package List::PriorityQueue;

our $VERSION = '0.01';

use strict;
use warnings;

sub new {
	return bless {
		queue => [],
		prios => {},     # by payload
	}, shift();
}

sub pop {
	my ($self) = @_;
	if (@{$self->{queue}} == 0) {
		return undef;
	}
	delete($self->{prios}->{$self->{queue}->[0]});
	return shift(@{$self->{queue}});
}

sub unchecked_insert {
	my ($self, $payload, $priority, $lower, $upper) = @_;
	$lower = 0                             unless defined($lower);
	$upper = scalar(@{$self->{queue}}) - 1 unless defined($upper);

	# first of all, map the payload to the desired priority
	# run an update if the element already exists
	$self->{prios}->{$payload} = $priority;

	# And register the payload in the queue. There are a lot of special
	# cases that can be exploited to save us from doing the relatively
	# expensive binary search.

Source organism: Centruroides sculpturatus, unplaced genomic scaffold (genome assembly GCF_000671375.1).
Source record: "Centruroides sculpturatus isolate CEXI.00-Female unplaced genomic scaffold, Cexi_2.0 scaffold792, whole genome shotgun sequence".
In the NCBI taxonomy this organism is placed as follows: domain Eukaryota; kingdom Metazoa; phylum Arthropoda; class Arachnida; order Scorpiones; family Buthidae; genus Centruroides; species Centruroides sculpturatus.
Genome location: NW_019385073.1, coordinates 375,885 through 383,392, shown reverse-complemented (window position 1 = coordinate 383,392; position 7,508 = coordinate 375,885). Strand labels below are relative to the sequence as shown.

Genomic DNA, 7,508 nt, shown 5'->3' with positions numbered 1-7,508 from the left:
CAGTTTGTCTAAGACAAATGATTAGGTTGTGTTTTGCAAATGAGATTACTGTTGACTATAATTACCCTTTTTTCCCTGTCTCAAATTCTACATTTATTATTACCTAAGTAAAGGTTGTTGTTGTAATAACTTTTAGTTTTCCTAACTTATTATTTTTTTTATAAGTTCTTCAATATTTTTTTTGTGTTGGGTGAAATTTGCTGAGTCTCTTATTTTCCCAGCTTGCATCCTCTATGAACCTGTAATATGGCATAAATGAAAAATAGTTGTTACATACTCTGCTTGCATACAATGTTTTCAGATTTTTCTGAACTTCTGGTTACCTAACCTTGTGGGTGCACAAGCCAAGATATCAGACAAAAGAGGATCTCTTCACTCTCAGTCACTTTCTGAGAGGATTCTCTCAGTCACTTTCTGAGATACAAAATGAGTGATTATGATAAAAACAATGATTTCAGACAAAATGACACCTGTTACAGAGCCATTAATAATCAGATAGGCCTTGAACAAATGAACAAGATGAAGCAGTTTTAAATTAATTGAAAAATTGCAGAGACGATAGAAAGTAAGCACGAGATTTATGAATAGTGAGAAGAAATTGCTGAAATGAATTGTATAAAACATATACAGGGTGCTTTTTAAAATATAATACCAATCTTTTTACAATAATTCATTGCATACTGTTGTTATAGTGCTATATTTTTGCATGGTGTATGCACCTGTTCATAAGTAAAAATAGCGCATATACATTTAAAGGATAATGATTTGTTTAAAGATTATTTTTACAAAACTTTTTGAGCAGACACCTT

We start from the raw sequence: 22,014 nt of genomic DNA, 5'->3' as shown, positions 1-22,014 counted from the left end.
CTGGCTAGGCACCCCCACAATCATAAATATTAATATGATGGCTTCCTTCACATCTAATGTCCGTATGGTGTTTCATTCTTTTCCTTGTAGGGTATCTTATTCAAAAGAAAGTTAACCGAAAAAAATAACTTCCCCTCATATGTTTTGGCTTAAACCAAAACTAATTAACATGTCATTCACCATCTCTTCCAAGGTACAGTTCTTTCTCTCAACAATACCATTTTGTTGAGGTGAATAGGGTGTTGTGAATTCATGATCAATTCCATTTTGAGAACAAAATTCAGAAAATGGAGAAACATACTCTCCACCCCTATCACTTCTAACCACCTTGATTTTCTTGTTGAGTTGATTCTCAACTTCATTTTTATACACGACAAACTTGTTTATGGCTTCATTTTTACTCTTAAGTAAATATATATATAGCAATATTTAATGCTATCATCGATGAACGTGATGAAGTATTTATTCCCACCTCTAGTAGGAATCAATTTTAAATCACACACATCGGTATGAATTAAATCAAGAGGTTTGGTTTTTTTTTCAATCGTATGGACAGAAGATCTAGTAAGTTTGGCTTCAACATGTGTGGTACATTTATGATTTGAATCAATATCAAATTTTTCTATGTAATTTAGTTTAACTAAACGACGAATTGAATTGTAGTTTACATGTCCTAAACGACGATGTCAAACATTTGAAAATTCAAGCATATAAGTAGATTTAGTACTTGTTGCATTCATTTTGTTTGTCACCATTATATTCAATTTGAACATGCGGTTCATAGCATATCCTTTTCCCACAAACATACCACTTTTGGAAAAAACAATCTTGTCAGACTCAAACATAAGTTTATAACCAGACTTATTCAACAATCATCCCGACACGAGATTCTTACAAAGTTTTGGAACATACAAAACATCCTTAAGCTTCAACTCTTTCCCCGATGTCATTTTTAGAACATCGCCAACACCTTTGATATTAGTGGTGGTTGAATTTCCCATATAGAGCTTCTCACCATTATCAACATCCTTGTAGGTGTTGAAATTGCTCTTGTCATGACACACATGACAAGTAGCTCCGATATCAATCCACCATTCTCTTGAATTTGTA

# Special case: No items in the queue.  The queue IS the item.
	if (@{$self->{queue}} == 0) {
		push(@{$self->{queue}}, $payload);
		return;
	}

	# Special case: The new item belongs at the end of the queue.
	if ($priority >= $self->{prios}->{$self->{queue}->[-1]}) {
		push(@{$self->{queue}}, $payload);
		return;
	}

	# Special case: The new item belongs at the head of the queue.
	if ($priority < $self->{prios}->{$self->{queue}->[0]}) {
		unshift(@{$self->{queue}}, $payload);
		return;
	}

	# Special case: There are only two items in the queue.  This item
	# naturally belongs between them (as we have excluded the other
	# possible positions before)
	if (@{$self->{queue}} == 2) {
		splice(@{$self->{queue}}, 1, 0, $payload);
		return;
	}

	# And finally we have a nontrivial queue.  Insert the item using a
	# binary seek.
	# Do this until the upper and lower bounds crossed... in which case we
	# will insert at the lower point
	my $midpoint;
	while ($upper >= $lower) {
		$midpoint = ($upper + $lower) >> 1;